Here I am, witnessing the next generation of High Definition home entertainment at CES 2009. Every year, major manufacturers (Sony, Panasonic, Toshiba, Samsung, LG, etc.) flock to Las Vegas to strut their wares. They hope to give us, the consumers, a glimpse of their marvelous future.
Now is our chance to see who is on the ball with next generation technologies, who stumbled and who churned out more of the same but labeled it with more creative-mumbo-jumbo-advertising-slogans. Who would have the most innovative technologies? Who would eclipse DVRs by embedding Solid State Drives into their flat panel displays? Who would have the thinnest TV? Who would break ground on the much fabled 2 way cable card? My head was swimming with possibilities as I entered the Las Vegas Convention center and beheld the future of High Def home entertainment.
I have reached the peak of innovation. Samsung has managed to bundle all emerging technology trends. First off, let me say that ALL of their televisions have gotten thinner.
Samsung is doing it all this year: LCDs and Plasmas, of course. LED backlit LCDs. Even a 50” OLED display. Admittedly, the OLED is just a demonstration of their capabilities; its not consumer price-ready yet. Extra emphasis on thinner panels.
Samsung showed off a 50 inch OLED display, but admittedly, was no where near price maturity. The price would have been hundreds of thousands of dollars and that is cost-prohibitive to mass-produce for the consumer level. This is one of those cases where a company produces something simply for the sake of producing it.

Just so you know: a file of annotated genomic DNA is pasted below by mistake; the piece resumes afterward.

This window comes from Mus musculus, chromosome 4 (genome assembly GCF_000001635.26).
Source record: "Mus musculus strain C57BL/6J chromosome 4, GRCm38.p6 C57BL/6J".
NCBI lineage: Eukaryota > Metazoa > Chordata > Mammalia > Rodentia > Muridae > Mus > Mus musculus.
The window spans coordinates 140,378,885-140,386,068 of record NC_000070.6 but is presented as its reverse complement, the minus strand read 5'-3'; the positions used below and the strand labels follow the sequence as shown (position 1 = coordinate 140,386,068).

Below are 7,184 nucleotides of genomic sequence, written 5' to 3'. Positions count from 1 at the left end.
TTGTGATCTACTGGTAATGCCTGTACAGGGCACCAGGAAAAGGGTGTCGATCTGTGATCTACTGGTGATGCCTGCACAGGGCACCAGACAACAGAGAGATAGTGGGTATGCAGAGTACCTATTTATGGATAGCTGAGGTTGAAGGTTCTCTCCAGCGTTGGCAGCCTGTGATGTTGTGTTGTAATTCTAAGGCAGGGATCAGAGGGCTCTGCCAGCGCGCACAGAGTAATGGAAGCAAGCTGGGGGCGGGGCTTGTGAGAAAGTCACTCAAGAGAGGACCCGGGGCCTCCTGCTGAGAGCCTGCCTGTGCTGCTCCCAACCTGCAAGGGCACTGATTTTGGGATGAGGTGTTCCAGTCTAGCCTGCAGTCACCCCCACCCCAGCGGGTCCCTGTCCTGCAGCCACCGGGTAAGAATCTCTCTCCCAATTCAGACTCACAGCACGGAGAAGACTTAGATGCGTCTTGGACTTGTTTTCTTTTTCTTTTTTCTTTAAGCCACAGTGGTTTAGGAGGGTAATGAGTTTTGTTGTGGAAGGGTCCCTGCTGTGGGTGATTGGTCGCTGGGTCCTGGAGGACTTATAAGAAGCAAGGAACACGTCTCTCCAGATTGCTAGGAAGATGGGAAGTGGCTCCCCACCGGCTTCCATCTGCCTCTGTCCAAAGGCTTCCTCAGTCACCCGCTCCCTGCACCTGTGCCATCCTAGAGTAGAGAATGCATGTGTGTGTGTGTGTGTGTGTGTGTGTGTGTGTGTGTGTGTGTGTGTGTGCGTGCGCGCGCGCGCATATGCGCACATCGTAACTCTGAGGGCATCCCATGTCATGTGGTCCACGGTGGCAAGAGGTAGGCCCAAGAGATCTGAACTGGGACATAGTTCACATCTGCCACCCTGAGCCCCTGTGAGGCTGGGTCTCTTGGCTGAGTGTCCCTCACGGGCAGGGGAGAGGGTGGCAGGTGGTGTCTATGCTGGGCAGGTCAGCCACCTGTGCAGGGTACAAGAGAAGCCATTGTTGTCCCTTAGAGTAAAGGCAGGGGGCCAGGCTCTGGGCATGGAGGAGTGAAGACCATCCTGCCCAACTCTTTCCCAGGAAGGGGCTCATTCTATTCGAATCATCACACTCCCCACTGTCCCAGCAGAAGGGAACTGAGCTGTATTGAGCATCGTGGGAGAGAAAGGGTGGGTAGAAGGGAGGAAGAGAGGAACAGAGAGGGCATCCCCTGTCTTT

Samsung has an Internet capable television that accesses Yahoo Widgets which turns your TV into a browser for some of the more vital areas of the internet that you set up for your use. This TV does not have an actual web browser, but when the picture is enlarged, you can clearly see the sources of information it draws upon: USA Today, Youtube.com, and Yahoo news. Best of all, you can customize your TV desktop to display information relevant to you.
This internet-ready TV also happens to have a super-slim build, which I was very impressed with.
Samsung has 2 models (probably a Plasma and an LCD) with 2-way cable cards. I was prohibited from photographing them, but the people at Samsung gave me a thorough explanation on their features. The 2-way cable card TVs access Pay Per View content, On-Demand content and a full range of guide features. This sort of interactive technology was not available to 2008 edition “one way” cable cards. The folks at Samsung assured me that their 2 way cable-card TVs will definitely be out this year. They are finalizing specifications with Cable Labs as well as manufacturing them (both the TVs and the cards) in a way that will require professional installation from the cable companies.
Apparently, it is very easy to insert a 2 way cable card into a television. It is similar to inserting a memory card into a digital camera. The difficult part is configuring the network pathways and accessing the advanced features. It’s just not do-able for a consumer. You will have to have a cable technician come and install it. Having said that, I was totally blown away with Samsung. They are becoming the go-to company when it comes to high definition displays.